RALEIGH, N.C. (AP) — A panel created to help North Carolina comply with legal rulings on public school funding backed actions Thursday that align with recent recommendations from an outside consultant.
The Governor’s Commission on Access to Sound Basic Education, in approving its final report, called on increased state funding for education, but didn’t give a specific amount, The News & Observer of Raleigh reported.
The report came two days after Superior Court Judge David Lee formally endorsed findings from California-based WestEd, which focused on eight areas of improvement. Lee is tasked with overseeing school funding litigation known as “Leandro,” which began more than two decades ago.
In separate rulings in 1997 and 2004, North Carolina’s Supreme Court declared that the state constitution demanded every child have the “opportunity to receive a sound basic education,” but that efforts to provide that education to poor children were inadequate. Lee had agreed to bring in WestEd to help evaluate the continued shortcomings.
Plaintiffs in the long-running lawsuit and commission members are now hopeful there’s momentum to get legislators to approve the funding and other changes needed for compliance with the rulings. Earlier this week, Lee directed the parties in the lawsuit to come with up ideas to meet the state’s educational needs within 60 days.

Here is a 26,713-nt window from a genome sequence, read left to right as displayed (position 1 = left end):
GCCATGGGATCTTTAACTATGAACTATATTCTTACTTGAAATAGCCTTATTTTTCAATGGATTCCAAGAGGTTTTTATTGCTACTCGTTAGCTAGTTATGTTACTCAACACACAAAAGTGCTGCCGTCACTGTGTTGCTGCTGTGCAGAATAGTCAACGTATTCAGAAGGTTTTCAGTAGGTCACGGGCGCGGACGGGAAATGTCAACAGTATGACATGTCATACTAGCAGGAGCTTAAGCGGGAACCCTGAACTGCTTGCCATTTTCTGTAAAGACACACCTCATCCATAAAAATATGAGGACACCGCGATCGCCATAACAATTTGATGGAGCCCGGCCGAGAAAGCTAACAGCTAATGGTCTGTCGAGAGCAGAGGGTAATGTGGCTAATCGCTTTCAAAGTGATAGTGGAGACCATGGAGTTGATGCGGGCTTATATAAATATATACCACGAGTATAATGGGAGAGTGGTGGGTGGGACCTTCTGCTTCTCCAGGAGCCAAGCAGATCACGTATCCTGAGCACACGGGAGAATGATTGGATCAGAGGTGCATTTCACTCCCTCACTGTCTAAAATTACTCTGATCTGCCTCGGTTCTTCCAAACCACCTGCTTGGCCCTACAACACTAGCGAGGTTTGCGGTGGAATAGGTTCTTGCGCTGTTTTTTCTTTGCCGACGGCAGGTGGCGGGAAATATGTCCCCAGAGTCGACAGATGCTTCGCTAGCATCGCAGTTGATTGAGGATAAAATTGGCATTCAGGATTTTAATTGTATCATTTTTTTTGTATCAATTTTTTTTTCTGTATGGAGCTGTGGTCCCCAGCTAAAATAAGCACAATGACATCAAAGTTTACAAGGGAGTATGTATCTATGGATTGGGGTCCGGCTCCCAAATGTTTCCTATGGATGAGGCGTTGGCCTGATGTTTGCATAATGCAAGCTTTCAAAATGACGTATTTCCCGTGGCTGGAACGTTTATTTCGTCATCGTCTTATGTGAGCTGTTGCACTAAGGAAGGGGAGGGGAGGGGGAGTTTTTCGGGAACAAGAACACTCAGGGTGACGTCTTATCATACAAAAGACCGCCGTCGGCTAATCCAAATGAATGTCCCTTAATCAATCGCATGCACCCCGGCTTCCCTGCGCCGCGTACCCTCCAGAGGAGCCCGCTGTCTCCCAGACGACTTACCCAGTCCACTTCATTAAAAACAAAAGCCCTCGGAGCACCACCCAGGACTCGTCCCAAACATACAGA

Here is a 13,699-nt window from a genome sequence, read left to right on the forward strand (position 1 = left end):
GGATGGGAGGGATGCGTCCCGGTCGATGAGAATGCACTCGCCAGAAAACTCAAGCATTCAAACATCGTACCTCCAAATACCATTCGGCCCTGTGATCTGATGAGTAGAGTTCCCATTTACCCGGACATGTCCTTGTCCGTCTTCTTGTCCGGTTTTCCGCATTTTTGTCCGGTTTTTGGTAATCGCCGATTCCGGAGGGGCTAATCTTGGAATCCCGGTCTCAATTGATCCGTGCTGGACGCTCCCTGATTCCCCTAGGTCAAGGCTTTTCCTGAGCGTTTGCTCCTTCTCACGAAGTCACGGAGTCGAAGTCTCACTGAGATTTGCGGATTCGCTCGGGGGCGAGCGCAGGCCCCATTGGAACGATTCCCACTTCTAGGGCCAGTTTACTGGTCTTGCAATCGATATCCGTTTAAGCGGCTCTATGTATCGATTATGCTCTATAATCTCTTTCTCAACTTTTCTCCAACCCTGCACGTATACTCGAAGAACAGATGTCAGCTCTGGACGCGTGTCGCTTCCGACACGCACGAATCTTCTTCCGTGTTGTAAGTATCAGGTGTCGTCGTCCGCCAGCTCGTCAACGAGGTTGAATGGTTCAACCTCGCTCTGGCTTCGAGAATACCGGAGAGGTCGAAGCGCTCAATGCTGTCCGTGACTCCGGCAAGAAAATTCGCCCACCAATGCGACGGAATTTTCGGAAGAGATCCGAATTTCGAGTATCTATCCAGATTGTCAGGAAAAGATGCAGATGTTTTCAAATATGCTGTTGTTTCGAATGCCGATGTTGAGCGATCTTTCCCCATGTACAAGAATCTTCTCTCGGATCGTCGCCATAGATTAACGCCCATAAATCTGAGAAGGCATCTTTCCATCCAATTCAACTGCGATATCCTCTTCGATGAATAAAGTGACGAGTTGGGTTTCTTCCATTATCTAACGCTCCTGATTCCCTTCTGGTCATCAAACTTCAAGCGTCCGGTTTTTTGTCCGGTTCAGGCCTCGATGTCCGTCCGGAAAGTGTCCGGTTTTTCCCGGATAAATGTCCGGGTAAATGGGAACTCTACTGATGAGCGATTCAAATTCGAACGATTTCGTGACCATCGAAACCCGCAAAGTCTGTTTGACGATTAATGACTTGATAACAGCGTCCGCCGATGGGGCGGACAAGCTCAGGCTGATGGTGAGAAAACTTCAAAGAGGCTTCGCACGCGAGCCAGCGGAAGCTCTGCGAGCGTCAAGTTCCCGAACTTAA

“We now know what the constitution demands,” said Rick Glazier, a commission member and executive director of the North Carolina Justice Center. “We have a remedy and a plan to get there, and now it’s up for everybody to fulfill the oath they took.”
WestEd’s report, released last month, offered scenarios that would require $8 billion in additional education dollars over eight years. The commission’s recommendations included improving teacher pay, expanding prekindergarten and scholarships for student teachers and changing the state’s A-F grading system for schools.
Any major changes would have to receive legislative support. Some Republicans, particularly in the Senate, have raised concerns about the funding proposed in the WestEd report. Commission Chairman Brad Wilson, the former CEO of Blue Cross and Blue Shield of North Carolina, said the panel will want to hit a “sweet spot” in its request for what is possible to approve this year.